Driving with an expired driver’s license is a common mistake in Arizona. As a driver, you may not think an expired license is big deal, or you may not realize your driver’s license is past its expiration date. Driver’s licenses in Arizona don’t expire until the driver is 65 years old. If you get into a car accident or pulled over while driving with an expired driver’s license, however, it can have negative consequences.
Can You Recover Compensation If Your License Is Expired?
Driving with an expired license is not going to make you liable, or financially responsible, for an auto accident in itself. Under Arizona’s fault-based insurance law, liability for a car accident lies with the party or parties that were negligent and caused the wreck. In an auto accident case, negligence is a legal term that refers to the failure to act safely and reasonably while driving. Negligence will place liability with a driver for a car accident, not failing to have a valid driver’s license.
It is a common misconception that driving with an expired license will automatically make the driver liable for a car accident. This is not the case. The only thing that would make you liable for a traffic accident as an unlicensed driver is if you acted carelessly or recklessly behind the wheel and this caused the collision – such as if you were driving while distracted or under the influence of drugs or alcohol.
Not having a valid driver’s license is an entirely separate issue from your car accident. If you are not at fault for the collision, the other driver will use his or her car insurance to pay for your losses. The at-fault party will still be liable for your damages even if you were driving with an expired license. You can proceed with a car accident case as you normally would, pursuing financial compensation to help you pay for your medical bills, vehicle repairs and other losses.
Penalties for Driving With an Expired Driver’s License
Although driving with an expired driver’s license may not make you liable for a car accident or interfere with your ability to recover compensation, it can lead to other penalties. According to Arizona Revised Statute 28-3151, operating a motor vehicle without a valid driver’s license is a traffic violation. If you get pulled over or into a car accident with an expired license, you could face the following penalties:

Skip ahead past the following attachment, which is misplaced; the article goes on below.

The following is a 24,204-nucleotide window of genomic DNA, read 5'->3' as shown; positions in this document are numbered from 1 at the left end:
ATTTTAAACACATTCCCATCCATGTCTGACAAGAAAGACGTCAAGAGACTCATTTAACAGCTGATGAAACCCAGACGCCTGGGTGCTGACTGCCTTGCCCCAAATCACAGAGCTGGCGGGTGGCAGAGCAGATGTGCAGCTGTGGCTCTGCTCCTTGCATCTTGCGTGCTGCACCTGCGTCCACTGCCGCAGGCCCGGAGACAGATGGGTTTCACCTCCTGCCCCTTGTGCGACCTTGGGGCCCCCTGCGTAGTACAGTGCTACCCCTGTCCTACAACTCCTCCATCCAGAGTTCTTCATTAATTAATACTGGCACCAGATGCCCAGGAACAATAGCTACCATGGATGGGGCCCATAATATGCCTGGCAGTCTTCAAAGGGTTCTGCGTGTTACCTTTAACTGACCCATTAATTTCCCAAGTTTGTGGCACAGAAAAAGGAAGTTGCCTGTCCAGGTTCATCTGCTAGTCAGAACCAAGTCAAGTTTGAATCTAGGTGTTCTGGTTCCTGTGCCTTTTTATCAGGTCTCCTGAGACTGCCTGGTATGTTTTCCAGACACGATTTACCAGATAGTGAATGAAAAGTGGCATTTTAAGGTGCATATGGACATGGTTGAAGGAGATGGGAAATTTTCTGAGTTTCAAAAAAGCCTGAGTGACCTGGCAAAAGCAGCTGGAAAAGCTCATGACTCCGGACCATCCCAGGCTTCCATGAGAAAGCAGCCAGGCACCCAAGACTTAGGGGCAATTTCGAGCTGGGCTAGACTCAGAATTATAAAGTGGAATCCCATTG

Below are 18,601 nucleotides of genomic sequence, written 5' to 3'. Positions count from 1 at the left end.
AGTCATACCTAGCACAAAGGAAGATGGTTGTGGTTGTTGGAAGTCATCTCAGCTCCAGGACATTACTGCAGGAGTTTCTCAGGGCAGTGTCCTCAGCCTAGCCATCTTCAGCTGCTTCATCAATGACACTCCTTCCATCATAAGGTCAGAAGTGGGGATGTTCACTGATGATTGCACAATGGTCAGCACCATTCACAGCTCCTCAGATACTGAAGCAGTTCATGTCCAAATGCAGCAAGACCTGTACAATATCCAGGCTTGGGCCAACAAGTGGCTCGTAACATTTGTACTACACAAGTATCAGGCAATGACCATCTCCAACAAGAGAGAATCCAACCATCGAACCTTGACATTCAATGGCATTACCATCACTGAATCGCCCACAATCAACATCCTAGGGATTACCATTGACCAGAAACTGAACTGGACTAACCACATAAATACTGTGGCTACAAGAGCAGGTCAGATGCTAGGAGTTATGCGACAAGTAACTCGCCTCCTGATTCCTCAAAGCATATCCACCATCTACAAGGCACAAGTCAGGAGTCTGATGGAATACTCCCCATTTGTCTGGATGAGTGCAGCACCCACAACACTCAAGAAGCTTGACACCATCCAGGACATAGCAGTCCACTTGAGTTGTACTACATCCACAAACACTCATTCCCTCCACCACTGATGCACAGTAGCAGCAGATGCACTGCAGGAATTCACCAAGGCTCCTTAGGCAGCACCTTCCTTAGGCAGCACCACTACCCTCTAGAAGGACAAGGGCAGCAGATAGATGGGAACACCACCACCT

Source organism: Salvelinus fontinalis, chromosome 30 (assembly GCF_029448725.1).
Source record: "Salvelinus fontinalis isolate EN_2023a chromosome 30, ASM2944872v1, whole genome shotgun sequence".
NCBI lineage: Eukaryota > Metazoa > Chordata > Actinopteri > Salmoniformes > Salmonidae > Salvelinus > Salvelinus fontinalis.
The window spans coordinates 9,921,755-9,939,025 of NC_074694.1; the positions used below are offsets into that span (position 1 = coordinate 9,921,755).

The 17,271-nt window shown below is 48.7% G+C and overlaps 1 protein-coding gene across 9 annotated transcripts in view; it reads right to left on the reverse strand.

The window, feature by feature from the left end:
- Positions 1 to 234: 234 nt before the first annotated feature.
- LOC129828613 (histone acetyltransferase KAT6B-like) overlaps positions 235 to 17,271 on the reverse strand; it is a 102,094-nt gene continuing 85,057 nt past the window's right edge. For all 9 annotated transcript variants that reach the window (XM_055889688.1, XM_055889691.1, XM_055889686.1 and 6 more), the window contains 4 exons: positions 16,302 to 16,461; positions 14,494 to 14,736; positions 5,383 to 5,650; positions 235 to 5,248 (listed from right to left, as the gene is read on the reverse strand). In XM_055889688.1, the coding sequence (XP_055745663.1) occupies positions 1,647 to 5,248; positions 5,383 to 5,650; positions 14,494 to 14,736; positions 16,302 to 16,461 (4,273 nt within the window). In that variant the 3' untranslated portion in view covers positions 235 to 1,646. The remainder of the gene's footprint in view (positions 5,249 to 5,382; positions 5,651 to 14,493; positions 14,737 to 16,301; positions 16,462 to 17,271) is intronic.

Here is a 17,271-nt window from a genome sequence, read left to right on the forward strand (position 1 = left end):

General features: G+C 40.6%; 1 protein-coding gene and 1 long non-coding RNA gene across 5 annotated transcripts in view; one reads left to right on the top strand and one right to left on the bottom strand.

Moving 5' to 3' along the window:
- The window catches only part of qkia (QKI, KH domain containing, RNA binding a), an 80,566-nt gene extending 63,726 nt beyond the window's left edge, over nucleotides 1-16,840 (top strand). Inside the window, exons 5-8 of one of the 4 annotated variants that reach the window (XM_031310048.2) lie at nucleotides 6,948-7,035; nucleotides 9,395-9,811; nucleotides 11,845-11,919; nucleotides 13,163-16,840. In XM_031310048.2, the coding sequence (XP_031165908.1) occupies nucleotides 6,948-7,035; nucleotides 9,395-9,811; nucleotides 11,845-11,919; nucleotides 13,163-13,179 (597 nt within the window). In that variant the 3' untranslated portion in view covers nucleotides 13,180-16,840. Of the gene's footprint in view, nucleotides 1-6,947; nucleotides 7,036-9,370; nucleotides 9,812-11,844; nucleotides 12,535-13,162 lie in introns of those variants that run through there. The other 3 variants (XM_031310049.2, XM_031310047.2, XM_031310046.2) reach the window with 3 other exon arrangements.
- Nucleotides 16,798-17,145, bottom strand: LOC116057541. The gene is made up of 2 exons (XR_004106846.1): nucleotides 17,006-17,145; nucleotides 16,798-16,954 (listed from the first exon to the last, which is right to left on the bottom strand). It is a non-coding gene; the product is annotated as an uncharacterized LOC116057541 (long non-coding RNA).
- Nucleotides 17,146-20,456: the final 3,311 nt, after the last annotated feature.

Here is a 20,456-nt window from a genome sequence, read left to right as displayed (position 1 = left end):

- A class 2 misdemeanor
- Traffic ticket
- A fine of up to $750, plus surcharges
- Two years of probation
- Up to four months in jail
The penalties depend on your situation. Protect yourself by learning your driver’s license expiration date and making an appointment with the Department of Motor Vehicles to renew your license before the deadline. You may also be able to renew online to save a trip to the DMV. If you lose your license, order a replacement right away. If you commit a moving violation or crime that results in driver’s license suspension or revocation, do not operate your motor vehicle until the suspension period has ended.
Is Driving Without a License the Same as Driving With a Suspended One?
Driving without a license refers to driving with an expired license, driving if you never received your license or driving without your license with you. Driving with a suspended or revoked license is different. A suspended or revoked driver’s license means the government is punishing you for a crime involving a motor vehicle by temporarily or permanently stripping you of the right to drive.
Driving without a license is a minor infraction, while driving with a suspended or revoked license is a more serious offense. This mistake can lead to jail time or hefty fines, as well as an extension of the license suspension or revocation period. With an expired license charge, you may be able to reduce a misdemeanor to an infraction with criminal defense if you can prove that it was an honest mistake. However, you cannot use this argument against charges for driving on a suspended or revoked license. Only drive your motor vehicle after you confirm you have a valid driver’s license.